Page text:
This piece was named for the way the natural spalting design of the saya is reminiscent of an ink painting of waves washing on a sand covered shoreline. It also commemorates the fact that the woods used for the handle and saya are among the most recognizable of the West Coast woods, and the common experience that ties it to its final home over on the East Coast.
The concept was to create a very small kaiken style tanto but to bring in the proportion and aesthetic of a formal aikuchi mount so the knife could serve well as in daily use and as a display piece. The design was a collaboration with the client and, in addition to meeting the small size requirements, includes elements of a favorite aikuchi style and the Vancouver Island native woods hint at another area of his aesthetic study and artistic pursuit.
From start to finish, this small tanto was created with hand tools using centuries old techniques. The stages of the process are detailed in the case study for this project.
The spalted Alder saya has lots of activity and is reminiscent of a traditional line-art ink painting. The hi-do fire patina and hammer texture on the reclaimed copper habaki and seppa tie in with the Pacific Yew ki-fuchi and kashira and the urushi coloured mekugi, carved from a piece of deep red Cocobolo.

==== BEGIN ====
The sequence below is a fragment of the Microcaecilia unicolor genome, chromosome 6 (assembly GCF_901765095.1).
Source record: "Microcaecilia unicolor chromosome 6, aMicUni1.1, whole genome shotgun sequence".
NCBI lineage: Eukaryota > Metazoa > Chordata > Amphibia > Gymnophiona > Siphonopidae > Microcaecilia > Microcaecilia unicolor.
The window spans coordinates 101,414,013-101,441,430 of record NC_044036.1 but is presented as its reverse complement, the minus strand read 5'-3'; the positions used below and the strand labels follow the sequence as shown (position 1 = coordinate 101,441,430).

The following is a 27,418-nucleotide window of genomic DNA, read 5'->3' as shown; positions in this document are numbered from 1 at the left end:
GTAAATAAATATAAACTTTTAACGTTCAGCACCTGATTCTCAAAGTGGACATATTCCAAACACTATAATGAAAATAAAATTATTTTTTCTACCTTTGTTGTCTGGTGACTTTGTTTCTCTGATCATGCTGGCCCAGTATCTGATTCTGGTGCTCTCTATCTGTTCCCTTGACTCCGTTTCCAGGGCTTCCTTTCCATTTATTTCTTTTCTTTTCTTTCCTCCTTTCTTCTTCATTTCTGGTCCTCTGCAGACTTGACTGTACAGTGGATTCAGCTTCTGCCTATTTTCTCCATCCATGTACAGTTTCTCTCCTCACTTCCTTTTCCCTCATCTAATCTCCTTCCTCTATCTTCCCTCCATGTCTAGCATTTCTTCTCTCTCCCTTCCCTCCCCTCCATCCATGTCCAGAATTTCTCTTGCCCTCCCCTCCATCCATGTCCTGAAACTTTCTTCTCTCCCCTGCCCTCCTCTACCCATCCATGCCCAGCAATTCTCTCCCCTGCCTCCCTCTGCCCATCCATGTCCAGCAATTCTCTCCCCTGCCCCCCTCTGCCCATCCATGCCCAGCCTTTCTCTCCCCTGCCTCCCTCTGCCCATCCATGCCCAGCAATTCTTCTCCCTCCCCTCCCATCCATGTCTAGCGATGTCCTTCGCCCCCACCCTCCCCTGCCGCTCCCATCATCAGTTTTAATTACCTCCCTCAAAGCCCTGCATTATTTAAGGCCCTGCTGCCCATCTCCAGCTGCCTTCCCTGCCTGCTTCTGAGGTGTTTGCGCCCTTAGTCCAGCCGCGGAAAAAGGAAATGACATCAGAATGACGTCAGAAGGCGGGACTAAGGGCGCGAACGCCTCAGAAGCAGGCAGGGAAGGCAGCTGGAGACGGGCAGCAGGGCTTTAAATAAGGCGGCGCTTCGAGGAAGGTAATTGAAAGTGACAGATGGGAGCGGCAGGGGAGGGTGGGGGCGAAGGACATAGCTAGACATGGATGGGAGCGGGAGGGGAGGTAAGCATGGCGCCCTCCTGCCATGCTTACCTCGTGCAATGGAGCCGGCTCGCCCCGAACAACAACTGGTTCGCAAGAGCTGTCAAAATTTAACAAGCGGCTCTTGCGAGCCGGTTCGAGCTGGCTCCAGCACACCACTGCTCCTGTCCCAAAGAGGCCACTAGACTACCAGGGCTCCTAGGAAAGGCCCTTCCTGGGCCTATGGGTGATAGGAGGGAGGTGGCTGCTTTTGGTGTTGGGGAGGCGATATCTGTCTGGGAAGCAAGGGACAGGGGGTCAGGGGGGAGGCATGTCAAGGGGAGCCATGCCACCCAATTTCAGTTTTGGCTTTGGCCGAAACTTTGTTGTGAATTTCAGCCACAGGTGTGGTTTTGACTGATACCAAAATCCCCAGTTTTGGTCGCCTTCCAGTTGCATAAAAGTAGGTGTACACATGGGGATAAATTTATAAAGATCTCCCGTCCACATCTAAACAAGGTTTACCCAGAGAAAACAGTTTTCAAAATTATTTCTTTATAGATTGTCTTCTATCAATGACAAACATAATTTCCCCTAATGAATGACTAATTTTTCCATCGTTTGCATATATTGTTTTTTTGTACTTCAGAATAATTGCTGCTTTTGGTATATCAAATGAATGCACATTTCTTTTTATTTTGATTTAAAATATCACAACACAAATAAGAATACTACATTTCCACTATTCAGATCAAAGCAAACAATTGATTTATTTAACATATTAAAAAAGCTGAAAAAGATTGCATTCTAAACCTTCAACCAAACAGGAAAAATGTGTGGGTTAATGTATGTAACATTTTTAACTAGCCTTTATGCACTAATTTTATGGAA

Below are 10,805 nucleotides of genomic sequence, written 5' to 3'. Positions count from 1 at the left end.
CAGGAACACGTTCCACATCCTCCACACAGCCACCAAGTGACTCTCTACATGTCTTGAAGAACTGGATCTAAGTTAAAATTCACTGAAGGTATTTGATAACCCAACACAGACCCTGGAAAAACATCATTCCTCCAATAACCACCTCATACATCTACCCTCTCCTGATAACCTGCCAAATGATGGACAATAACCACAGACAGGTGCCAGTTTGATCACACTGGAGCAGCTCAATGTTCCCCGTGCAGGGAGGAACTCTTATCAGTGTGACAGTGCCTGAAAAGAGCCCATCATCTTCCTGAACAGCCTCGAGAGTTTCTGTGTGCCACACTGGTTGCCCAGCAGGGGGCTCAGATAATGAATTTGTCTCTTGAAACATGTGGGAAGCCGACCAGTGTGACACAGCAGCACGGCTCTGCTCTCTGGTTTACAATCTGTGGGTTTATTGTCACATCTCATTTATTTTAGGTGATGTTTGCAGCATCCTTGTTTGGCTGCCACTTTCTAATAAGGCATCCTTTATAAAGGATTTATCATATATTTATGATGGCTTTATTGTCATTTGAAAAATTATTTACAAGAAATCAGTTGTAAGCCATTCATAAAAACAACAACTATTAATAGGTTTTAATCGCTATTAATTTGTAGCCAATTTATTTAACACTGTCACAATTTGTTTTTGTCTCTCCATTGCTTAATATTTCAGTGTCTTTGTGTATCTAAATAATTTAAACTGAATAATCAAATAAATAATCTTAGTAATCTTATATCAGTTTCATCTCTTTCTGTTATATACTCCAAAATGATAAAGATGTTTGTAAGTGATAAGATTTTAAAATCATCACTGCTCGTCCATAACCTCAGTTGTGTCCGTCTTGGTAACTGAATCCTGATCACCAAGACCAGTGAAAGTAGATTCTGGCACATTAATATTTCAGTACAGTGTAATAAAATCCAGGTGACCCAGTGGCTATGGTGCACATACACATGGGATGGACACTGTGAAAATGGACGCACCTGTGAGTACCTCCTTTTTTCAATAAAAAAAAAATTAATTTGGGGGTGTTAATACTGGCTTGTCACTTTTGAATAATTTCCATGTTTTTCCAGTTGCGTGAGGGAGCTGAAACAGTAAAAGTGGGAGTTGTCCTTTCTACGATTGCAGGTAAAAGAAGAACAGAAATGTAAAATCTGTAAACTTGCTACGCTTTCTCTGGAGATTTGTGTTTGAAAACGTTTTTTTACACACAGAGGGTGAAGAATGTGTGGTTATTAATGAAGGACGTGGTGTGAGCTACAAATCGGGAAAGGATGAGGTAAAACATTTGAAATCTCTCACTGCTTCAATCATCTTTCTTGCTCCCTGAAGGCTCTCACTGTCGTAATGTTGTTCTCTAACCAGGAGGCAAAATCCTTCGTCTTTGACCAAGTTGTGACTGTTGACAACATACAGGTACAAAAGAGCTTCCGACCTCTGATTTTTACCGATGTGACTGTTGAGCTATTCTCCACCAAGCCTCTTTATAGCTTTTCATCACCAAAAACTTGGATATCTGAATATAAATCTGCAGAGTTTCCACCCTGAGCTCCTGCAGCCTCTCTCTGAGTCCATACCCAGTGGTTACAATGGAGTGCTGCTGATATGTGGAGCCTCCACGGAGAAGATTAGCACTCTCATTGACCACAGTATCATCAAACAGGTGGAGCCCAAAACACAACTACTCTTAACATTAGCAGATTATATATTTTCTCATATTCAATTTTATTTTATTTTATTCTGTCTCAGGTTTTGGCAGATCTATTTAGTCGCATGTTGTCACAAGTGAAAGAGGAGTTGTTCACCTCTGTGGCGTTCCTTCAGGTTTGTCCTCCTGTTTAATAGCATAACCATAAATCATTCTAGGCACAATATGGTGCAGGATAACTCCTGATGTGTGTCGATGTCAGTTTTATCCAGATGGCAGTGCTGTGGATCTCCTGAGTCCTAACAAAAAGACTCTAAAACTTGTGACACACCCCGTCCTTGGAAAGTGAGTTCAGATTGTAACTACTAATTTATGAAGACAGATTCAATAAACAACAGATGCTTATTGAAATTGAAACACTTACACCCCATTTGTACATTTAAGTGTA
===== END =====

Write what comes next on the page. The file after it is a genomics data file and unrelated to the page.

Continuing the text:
The blade construction is muku with a hira-zukuri profile in yoroidoshi proportions and a ko-maru mune. The blade is 3″ long, overall length is just over 6.75″, and the overall length when sheathed is just over 7.5″.
Nagasa: 2 sun 6 bu (78mm)
Motohaba: 6 bu 3 rin (19.2mm)
Motokasane: 1 bu 8 rin (5.5mm)
Nakago: 2 sun 3 bu 5 rin (70mm)
Construction: hira-zukuri, ko-maru-mune
Sori: straight/slight uchizori
Hamon: notare, o-maru sagari, slight hakikake ? ?
Nakago: futsu, kuri-jiri, one mekugi-ana, signed near the tip
Mei: hot stamped Crossed Heart logo
Material: Reclaimed sawmill blade steel, reclaimed copper water pipe, Nootka Cypress, Pacific Yew, samegawa, spalted Alder firewood, Cocobolo chopstick
This piece is in a private collection in Missouri.
A detailed photographic account may be found here: Case Study: Making the Sunahama Kotanto.
A more detailed photographic account may be found here: Case Study: Making the Sunahama Kotanto.
= 0.1 shaku（尺）
= 1 sun（寸）
= 10 bu（分）
= 100 rin（厘）